How space away from the office can improve our thinking about work

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It’s interesting to observe the way people get through the challenges of delivering their work, day after day after day.

Some people pace back and forth when they are deep in thought about something; others bob up and down in their chairs as if the simple extension of their bodies from the involuntary folded start position will shake loose an unconscious piece of genius from their heads. Some chew things; others consume things.

Personally, I like to get right up out of my chair and move forward purposefully until I reach first the invigorating air outside the office then an alternate connected universe.

Here, for a brief spell, my immediate view is not of the same walls, files, gadgets, and people I see for the better part of most weekdays, but an altogether different perspective with a completely new and exciting cast of characters.

The spontaneity of this experience – the ability to take charge of changing my everyday environment – makes me feel pretty good about the fact that I am still actually working.

It’s a state of mind. I am one of those people who is heavily influenced by what I see when I lift my eyes from the light-box in front of me. I’m also prone to directing my feelings about how the precious hours of my life are controlled towards those who control them. I believe that as humans, new forms of stimulation are inherent to our wellbeing and growth.

Ducking off for a few hours to concentrate on knocking off a big task – in a space where I am freed up from the usual workplace distractions – is actually a rather pleasant way to spend my time.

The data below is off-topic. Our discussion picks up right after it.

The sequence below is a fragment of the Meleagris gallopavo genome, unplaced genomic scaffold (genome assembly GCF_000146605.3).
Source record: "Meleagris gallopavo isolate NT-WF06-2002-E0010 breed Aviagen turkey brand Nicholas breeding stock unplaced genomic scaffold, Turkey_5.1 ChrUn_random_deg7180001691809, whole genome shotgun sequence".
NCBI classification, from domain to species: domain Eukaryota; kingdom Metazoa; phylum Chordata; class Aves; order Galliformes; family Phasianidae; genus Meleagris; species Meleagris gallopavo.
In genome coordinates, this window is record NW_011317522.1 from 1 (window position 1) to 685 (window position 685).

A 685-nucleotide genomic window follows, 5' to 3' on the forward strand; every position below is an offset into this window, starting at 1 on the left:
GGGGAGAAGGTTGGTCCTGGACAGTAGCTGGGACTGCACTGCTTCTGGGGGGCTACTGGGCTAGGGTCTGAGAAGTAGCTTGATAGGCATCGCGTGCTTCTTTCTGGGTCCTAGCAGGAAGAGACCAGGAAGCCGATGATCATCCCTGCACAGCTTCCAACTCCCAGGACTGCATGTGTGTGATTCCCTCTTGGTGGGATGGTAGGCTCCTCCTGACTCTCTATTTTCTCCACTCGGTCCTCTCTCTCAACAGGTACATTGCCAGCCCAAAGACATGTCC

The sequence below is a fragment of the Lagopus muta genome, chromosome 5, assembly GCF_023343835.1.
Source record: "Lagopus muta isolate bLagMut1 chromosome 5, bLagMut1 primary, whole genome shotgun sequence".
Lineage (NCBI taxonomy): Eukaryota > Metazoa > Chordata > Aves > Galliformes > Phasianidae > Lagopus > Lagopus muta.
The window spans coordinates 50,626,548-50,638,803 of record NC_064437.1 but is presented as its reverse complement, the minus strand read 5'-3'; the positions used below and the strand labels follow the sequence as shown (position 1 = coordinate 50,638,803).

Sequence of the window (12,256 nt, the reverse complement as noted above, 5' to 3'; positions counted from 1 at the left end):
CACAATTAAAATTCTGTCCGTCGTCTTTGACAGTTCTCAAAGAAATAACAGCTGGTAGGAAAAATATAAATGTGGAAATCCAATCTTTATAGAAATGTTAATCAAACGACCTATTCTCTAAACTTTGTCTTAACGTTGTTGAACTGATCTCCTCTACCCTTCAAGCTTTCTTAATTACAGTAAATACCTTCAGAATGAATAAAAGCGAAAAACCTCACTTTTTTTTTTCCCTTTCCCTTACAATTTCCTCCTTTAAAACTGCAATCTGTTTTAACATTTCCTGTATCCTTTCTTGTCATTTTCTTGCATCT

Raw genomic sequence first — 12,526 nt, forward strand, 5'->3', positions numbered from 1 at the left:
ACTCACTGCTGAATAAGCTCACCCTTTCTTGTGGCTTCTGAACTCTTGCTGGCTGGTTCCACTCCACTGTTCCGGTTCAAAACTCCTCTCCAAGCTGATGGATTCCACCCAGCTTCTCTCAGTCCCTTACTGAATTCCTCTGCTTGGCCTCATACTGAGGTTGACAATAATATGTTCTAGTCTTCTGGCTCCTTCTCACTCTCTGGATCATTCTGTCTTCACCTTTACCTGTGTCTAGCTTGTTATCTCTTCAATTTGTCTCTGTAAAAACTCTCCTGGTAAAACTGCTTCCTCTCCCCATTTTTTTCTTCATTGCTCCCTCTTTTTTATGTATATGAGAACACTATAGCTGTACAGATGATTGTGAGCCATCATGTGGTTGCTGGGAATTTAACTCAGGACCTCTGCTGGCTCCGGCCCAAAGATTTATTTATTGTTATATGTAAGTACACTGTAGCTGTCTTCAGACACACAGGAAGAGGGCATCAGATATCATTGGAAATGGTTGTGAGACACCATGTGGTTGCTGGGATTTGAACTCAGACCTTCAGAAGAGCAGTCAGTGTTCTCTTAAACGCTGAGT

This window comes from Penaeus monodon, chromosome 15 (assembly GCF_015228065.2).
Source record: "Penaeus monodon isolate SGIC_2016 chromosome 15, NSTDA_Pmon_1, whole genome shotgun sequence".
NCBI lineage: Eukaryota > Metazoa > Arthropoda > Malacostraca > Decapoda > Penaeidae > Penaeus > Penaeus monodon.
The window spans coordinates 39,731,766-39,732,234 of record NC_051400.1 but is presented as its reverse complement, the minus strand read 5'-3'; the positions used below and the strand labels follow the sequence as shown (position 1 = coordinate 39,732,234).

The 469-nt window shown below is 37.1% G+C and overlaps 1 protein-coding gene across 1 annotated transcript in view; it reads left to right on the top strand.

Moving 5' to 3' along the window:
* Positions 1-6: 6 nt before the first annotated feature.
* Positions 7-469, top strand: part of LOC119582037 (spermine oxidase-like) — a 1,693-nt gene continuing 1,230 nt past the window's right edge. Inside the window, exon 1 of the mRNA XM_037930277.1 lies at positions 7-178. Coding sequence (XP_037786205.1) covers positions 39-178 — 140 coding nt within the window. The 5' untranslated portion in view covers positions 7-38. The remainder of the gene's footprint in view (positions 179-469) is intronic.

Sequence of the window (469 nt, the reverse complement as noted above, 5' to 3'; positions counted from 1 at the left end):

And if in my makeshift workspace I can open the documents I need from my company desktop, do what I have to do, and send them to my colleagues and clients without having to save, transfer and transport a single file, then I am working as effectively and lightly as I would be if I was at the office.

I often think about what I am doing when I can honestly say I am happiest at work. Finishing a project, getting something to a point where I can give it to someone else to take over, or crossing something off that irksome and unwieldy task list all rate highly. Where any of those things takes place matters less to me (or anyone I work with, for that matter) than the act of completion itself.

When we’re achieving we feel positive and it’s just so important to think good thoughts about what we do. The people we work for and with; where we do our most critical and useful thinking; and how we deliver the fruits of our labour all play a critical part in the complex psychology of our relationship with our work.

The act of removing ourselves physically from our office changes our thoughts about work. Simple freedom is a simple formula for happiness. Albert Camus said freedom is nothing but a chance to be better. Who wants to get in the way of that?


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